Microsoft confirms that TPM 2.0 is required in all machines, including virtual machines, in Windows 11.

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Restrictiveness dialled all the way up to 11.

With the release of Windows 11 just around the corner, Microsoft appears to be extending the need for the security module to any type of Windows installation. As Microsoft tries to explain why we need TPM 2.0 enabled to run its latest operating system, the company says it will also be required for virtual machines.

Since the announcement of Windows 11, Microsoft hasn’t been entirely upfront in terms of what users would need to run the new OS. Things like Secure Boot and TPM 2.0 weren’t mentioned during Microsoft’s presentation back in June, causing confusion when people wanted to know if they could have Windows 11 installed on their machines. Thankfully, this problem appears to be solved.

Recently, though, the company has tried to make things clear, stating that “we need to talk about TPM 2.0”:

Aside from mentioning that Windows 11 requires TPM for security-related features, the memo informs us that many recent PCs can actually run TPM 2.0, but the module comes disabled by default. Furthermore, there are instructions on how to enable the feature by accessing the UEFI BIOS setup and looking for labels such as “Security Device, Security Device Support, TPM State, AMD fTPM switch, AMD PSP fTPM, Intel PTT, or Intel Platform Trust Technology.”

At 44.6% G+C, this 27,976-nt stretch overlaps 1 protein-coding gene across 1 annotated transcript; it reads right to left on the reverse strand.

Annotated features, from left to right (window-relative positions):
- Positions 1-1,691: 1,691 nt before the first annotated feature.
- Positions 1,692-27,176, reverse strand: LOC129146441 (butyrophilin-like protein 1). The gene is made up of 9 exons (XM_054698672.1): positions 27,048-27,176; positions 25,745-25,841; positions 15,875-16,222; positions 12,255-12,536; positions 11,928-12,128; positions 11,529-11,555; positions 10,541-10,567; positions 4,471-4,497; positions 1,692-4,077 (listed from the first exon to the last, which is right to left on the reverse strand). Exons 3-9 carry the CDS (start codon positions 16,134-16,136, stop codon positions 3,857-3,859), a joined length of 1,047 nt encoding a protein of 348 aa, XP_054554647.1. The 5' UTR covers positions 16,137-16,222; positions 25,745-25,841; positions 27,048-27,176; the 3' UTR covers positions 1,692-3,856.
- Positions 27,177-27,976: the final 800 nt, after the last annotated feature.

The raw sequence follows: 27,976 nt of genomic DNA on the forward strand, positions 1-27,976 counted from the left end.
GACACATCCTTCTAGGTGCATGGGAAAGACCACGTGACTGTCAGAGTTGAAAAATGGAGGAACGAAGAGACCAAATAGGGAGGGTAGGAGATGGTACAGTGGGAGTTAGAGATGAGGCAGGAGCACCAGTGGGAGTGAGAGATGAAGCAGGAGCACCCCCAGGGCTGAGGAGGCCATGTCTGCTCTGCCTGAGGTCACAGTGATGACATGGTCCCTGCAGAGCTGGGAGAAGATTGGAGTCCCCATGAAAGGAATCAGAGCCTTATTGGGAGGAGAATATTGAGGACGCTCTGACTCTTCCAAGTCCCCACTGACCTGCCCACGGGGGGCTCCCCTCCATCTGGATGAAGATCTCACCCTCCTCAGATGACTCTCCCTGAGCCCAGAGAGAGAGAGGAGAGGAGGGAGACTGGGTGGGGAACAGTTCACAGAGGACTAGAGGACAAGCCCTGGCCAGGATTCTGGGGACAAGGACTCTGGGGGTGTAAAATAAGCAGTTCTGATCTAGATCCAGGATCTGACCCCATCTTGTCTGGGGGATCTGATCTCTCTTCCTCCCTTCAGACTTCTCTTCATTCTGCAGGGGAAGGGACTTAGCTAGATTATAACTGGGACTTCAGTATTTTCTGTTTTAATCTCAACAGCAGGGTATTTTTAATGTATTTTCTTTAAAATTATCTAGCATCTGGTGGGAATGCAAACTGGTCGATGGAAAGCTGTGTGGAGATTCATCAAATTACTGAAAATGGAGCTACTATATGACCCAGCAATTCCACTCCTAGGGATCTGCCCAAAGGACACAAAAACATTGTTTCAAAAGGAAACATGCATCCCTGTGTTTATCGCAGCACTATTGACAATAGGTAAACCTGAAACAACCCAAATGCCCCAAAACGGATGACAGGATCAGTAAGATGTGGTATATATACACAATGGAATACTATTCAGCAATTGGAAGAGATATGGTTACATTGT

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The reason for mentioning Intel and AMD is that CPUs can have embedded TPMs. That means that you might be able to run Windows 11 even if your motherboard doesn’t feature the module.

Additionally, the requirement has been extended further. Virtual machines also need to have TPM 2.0 enabled, since the Windows 11 Insider Preview update to Build 22458.

The update notes also state that “previously generated VMs running Insider Preview builds may not update to the current preview releases,” and that the OS will continue to run normally in VMs produced in virtualization technologies such as VMware and Oracle as long as hardware requirements are met.

With less than two weeks until the release of Windows 11, it’s evident that Microsoft will not back down on the contentious system requirement, and perhaps for good reason (we will have to wait and see). If you plan to upgrade your operating system and want to learn more about TPM, go here.

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